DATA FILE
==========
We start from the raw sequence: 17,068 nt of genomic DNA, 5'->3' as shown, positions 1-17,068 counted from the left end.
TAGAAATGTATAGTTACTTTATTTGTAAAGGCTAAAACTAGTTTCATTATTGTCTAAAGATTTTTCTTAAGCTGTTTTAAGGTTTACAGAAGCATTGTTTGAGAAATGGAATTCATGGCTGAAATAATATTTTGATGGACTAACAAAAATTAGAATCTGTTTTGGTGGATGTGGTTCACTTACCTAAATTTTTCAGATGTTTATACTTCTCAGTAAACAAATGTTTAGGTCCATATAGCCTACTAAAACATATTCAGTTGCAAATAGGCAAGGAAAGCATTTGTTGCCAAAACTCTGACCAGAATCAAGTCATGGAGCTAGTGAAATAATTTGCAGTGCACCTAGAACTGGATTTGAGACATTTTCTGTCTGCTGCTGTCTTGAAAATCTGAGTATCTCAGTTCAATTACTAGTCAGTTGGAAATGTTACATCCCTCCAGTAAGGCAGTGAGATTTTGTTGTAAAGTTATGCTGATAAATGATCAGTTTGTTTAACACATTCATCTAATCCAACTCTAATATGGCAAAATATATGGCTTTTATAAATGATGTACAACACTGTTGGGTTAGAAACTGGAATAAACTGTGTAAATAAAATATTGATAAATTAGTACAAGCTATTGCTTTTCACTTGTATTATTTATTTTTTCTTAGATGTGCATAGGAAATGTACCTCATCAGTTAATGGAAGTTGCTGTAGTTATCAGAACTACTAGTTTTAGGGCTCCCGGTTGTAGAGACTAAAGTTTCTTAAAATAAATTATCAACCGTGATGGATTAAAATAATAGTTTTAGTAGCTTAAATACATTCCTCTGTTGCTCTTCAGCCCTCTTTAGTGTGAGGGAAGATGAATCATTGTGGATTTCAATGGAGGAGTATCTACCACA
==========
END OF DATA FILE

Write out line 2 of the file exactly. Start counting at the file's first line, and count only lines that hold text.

TAGAAATGTATAGTTACTTTATTTGTAAAGGCTAAAACTAGTTTCATTATTGTCTAAAGATTTTTCTTAAGCTGTTTTAAGGTTTACAGAAGCATTGTTTGAGAAATGGAATTCATGGCTGAAATAATATTTTGATGGACTAACAAAAATTAGAATCTGTTTTGGTGGATGTGGTTCACTTACCTAAATTTTTCAGATGTTTATACTTCTCAGTAAACAAATGTTTAGGTCCATATAGCCTACTAAAACATATTCAGTTGCAAATAGGCAAGGAAAGCATTTGTTGCCAAAACTCTGACCAGAATCAAGTCATGGAGCTAGTGAAATAATTTGCAGTGCACCTAGAACTGGATTTGAGACATTTTCTGTCTGCTGCTGTCTTGAAAATCTGAGTATCTCAGTTCAATTACTAGTCAGTTGGAAATGTTACATCCCTCCAGTAAGGCAGTGAGATTTTGTTGTAAAGTTATGCTGATAAATGATCAGTTTGTTTAACACATTCATCTAATCCAACTCTAATATGGCAAAATATATGGCTTTTATAAATGATGTACAACACTGTTGGGTTAGAAACTGGAATAAACTGTGTAAATAAAATATTGATAAATTAGTACAAGCTATTGCTTTTCACTTGTATTATTTATTTTTTCTTAGATGTGCATAGGAAATGTACCTCATCAGTTAATGGAAGTTGCTGTAGTTATCAGAACTACTAGTTTTAGGGCTCCCGGTTGTAGAGACTAAAGTTTCTTAAAATAAATTATCAACCGTGATGGATTAAAATAATAGTTTTAGTAGCTTAAATACATTCCTCTGTTGCTCTTCAGCCCTCTTTAGTGTGAGGGAAGATGAATCATTGTGGATTTCAATGGAGGAGTATCTACCACA